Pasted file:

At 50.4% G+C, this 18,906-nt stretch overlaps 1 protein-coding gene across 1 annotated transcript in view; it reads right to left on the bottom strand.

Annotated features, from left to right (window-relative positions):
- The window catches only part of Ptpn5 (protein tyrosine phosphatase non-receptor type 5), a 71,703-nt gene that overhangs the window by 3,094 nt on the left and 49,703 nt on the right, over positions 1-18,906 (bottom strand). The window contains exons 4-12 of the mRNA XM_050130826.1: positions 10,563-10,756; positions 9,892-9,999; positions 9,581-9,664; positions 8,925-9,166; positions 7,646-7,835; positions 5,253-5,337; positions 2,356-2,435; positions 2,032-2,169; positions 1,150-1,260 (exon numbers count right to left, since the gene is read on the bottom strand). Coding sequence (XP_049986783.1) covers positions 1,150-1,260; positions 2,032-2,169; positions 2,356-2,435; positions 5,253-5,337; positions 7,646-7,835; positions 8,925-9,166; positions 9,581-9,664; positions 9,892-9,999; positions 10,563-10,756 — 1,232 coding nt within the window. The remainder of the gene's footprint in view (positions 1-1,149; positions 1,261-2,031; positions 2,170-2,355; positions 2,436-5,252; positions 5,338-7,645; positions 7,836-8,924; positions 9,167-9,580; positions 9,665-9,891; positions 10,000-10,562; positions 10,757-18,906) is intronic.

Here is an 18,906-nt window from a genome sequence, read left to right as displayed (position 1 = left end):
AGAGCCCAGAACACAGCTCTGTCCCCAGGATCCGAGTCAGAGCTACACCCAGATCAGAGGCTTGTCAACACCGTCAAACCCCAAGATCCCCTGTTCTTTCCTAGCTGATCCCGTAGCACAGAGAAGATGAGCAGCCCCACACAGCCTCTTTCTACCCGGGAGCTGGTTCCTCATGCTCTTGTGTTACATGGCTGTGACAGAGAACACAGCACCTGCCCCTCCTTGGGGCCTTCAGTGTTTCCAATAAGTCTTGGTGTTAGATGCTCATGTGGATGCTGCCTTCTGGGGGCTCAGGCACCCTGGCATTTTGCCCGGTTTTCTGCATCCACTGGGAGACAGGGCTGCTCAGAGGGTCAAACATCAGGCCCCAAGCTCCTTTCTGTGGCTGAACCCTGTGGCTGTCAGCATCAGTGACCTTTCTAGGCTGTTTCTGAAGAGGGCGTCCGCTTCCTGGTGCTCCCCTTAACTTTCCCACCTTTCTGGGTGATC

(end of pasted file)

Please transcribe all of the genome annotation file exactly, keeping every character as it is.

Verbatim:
At 50.4% G+C, this 18,906-nt stretch overlaps 1 protein-coding gene across 1 annotated transcript in view; it reads right to left on the bottom strand.

Annotated features, from left to right (window-relative positions):
- The window catches only part of Ptpn5 (protein tyrosine phosphatase non-receptor type 5), a 71,703-nt gene that overhangs the window by 3,094 nt on the left and 49,703 nt on the right, over positions 1-18,906 (bottom strand). The window contains exons 4-12 of the mRNA XM_050130826.1: positions 10,563-10,756; positions 9,892-9,999; positions 9,581-9,664; positions 8,925-9,166; positions 7,646-7,835; positions 5,253-5,337; positions 2,356-2,435; positions 2,032-2,169; positions 1,150-1,260 (exon numbers count right to left, since the gene is read on the bottom strand). Coding sequence (XP_049986783.1) covers positions 1,150-1,260; positions 2,032-2,169; positions 2,356-2,435; positions 5,253-5,337; positions 7,646-7,835; positions 8,925-9,166; positions 9,581-9,664; positions 9,892-9,999; positions 10,563-10,756 — 1,232 coding nt within the window. The remainder of the gene's footprint in view (positions 1-1,149; positions 1,261-2,031; positions 2,170-2,355; positions 2,436-5,252; positions 5,338-7,645; positions 7,836-8,924; positions 9,167-9,580; positions 9,665-9,891; positions 10,000-10,562; positions 10,757-18,906) is intronic.

Here is an 18,906-nt window from a genome sequence, read left to right as displayed (position 1 = left end):
AGAGCCCAGAACACAGCTCTGTCCCCAGGATCCGAGTCAGAGCTACACCCAGATCAGAGGCTTGTCAACACCGTCAAACCCCAAGATCCCCTGTTCTTTCCTAGCTGATCCCGTAGCACAGAGAAGATGAGCAGCCCCACACAGCCTCTTTCTACCCGGGAGCTGGTTCCTCATGCTCTTGTGTTACATGGCTGTGACAGAGAACACAGCACCTGCCCCTCCTTGGGGCCTTCAGTGTTTCCAATAAGTCTTGGTGTTAGATGCTCATGTGGATGCTGCCTTCTGGGGGCTCAGGCACCCTGGCATTTTGCCCGGTTTTCTGCATCCACTGGGAGACAGGGCTGCTCAGAGGGTCAAACATCAGGCCCCAAGCTCCTTTCTGTGGCTGAACCCTGTGGCTGTCAGCATCAGTGACCTTTCTAGGCTGTTTCTGAAGAGGGCGTCCGCTTCCTGGTGCTCCCCTTAACTTTCCCACCTTTCTGGGTGATC